• Develop, implement, and evaluate a competency testing program encompassing ACGME guidelines where appropriate.
  • Provide guidance in new laboratory design and construction.


  • Educate and train pathology residents, new employees, students, and technical staff.
  • Participate in the development of a didactic curriculum for educational processes.
  • Perform formal evaluation of residents, pathologists’ assistant students, and medical students.
  • Educate nursing and hospital staff on best practices in pathology including proper specimen collection procedures and triage.
  • Present at academic conferences.
  • Community outreach educating colleagues and the public about laboratory medicine.
  • Participate in professional organizations.

Laboratory Information Systems

  • Responsibilities may involve analysis, design and implementation including:
    • Data gathering and analysis of methods and procedures
    • Design recommendations in the form of user proposals
    • Operational instructions
    • Computer program specifications
    • Implementation and support involving systems testing
    • User training


  • Develop Institutional Review Board (IRB) proposals.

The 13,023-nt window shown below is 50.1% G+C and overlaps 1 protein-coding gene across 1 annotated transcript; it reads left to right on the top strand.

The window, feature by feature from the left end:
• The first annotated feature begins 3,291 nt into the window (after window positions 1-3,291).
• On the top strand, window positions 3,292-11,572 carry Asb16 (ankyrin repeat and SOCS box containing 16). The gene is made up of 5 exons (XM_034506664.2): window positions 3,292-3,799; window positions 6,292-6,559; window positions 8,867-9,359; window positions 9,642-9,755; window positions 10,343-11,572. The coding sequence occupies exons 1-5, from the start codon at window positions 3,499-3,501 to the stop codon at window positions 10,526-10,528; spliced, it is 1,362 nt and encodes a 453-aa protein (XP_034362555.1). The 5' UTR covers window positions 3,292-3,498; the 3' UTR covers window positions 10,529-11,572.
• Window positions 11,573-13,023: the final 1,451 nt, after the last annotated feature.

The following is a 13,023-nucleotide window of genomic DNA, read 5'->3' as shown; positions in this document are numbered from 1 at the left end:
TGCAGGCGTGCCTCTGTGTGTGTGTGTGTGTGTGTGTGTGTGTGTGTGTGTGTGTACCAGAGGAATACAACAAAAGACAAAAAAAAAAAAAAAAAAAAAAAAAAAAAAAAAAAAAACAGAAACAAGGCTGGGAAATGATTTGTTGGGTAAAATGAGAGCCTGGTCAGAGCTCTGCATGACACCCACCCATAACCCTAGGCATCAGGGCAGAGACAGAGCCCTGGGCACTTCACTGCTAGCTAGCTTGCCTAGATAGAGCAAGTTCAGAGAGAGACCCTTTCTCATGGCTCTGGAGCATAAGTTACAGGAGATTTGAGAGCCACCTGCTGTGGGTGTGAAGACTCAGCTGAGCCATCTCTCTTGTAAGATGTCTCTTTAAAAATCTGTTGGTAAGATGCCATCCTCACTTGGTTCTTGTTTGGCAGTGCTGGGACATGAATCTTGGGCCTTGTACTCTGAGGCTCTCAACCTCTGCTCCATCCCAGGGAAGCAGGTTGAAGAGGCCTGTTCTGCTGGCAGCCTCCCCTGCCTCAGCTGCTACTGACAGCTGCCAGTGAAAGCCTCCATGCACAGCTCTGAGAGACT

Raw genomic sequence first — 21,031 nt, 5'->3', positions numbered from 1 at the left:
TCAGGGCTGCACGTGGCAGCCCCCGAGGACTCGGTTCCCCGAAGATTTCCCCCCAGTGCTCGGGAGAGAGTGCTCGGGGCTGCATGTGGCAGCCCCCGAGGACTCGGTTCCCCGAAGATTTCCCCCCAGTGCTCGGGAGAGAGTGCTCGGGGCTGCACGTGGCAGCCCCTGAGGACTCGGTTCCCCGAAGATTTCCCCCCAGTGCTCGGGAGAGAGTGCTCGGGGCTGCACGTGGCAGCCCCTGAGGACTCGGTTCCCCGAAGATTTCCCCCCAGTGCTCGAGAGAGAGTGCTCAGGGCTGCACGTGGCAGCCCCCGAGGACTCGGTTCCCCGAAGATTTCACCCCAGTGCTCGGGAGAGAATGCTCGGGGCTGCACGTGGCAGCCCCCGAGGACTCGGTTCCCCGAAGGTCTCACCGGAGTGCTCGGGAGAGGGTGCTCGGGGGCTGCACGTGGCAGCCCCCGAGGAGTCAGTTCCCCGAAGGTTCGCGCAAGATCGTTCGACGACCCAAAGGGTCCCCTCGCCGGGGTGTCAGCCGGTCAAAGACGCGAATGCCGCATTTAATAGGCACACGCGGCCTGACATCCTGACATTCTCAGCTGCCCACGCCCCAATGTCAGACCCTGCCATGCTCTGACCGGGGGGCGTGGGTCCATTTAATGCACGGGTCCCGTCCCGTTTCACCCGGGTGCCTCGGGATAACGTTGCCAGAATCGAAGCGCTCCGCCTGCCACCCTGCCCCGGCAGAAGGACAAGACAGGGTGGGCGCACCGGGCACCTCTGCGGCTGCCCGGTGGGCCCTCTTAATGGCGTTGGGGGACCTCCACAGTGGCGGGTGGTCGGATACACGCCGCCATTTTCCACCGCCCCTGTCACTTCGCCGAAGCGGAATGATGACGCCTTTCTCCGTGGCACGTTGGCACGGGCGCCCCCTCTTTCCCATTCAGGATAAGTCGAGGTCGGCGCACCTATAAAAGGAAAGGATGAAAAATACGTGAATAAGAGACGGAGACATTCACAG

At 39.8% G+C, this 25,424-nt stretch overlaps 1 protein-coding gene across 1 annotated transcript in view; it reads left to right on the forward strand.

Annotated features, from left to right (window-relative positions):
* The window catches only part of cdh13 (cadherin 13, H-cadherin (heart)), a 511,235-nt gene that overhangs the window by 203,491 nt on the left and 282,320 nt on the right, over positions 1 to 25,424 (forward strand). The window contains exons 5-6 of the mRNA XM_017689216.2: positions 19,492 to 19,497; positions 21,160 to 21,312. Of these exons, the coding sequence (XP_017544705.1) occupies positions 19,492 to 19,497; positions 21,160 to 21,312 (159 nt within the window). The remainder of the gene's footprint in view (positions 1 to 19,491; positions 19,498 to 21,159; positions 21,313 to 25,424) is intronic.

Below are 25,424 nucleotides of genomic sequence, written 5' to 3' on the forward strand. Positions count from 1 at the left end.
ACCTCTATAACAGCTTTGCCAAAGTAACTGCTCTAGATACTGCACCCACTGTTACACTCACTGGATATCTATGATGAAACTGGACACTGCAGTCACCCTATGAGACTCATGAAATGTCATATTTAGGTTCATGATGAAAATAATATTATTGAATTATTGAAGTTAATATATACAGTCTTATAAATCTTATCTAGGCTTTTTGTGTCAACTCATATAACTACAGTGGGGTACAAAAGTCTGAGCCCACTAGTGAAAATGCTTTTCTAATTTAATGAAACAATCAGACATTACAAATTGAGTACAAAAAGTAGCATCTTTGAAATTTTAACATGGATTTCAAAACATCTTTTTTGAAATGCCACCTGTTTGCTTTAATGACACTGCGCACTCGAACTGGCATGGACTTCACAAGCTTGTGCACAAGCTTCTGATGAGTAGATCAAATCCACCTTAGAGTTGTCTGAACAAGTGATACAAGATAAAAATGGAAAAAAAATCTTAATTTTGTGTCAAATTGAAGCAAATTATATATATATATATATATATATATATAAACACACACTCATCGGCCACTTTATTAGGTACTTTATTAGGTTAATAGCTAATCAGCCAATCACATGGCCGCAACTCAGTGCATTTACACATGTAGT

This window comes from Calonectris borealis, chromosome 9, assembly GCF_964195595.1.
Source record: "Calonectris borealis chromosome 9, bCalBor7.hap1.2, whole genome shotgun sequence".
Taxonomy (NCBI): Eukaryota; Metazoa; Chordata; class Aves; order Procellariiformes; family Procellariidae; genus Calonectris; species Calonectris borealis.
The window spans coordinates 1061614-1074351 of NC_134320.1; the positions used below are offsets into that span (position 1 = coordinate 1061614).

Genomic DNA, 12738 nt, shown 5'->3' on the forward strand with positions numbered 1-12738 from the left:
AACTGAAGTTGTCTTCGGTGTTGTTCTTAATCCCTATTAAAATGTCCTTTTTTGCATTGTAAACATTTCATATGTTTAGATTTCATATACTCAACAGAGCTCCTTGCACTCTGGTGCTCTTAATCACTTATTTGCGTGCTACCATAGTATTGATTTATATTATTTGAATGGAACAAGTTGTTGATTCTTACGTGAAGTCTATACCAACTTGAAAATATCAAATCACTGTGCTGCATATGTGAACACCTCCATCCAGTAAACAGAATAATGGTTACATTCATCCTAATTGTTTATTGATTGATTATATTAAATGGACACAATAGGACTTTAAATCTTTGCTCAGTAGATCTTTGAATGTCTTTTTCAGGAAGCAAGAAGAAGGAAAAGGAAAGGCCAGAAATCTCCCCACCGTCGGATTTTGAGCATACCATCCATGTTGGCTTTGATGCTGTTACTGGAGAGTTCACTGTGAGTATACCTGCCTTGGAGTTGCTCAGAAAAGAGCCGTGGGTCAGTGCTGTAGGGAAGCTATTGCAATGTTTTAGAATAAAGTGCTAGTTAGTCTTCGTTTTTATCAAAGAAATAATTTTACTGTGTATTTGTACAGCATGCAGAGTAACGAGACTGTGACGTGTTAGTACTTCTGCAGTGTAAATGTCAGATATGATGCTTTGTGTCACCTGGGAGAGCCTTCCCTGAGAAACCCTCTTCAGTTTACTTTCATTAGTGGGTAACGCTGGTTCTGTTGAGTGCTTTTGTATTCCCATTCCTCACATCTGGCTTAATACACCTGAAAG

• Coordinate tissue banking activities (e.g., obtain consents, appropriate tissue collection, tissue storage, release of tissues, review of protocols).

Ancillary duties (may include):

  • Maintain equipment (e.g., calibration, performance checks, identification of malfunctions).
  • Assess new technology for possible implementation.
  • Assessment of new technology for possible implementation
  • Validate new tests or instruments.
  • Quality control (e.g., stain check, temperature check).
  • Comply with regulatory requirements for specimen storage and disposal.
  • Service on institutional committees.
  • Participate in faculty recruitment.

  1. AAPA Bylaws, Scope of Practice. www.pathassist.org
  2. American Society for Clinical Pathology Board of Certification Task Analysis
  3. Vitale J, Brooks R, Sovocool M, Rader WR. Value-Added Benefits and Utilization of Pathologists’ Assistants. Arch Pathol Lab Med. 2012;136:1565-1570.
  4. Grzybicki DM, Reilly TL, Hart AR, et al. National Practice Characteristics and Utilization of Pathologists’ Assistants. Arch Pathol Lab Med. 2001;125:905-912.
  5. Changes In Healthcare Professions’ Scope of Practice: Legislative Considerations. https://www.ncsbn.org/ScopeofPractice_09.pdf. Published October 2009. Accessed October 1, 2017.

Sustaining Members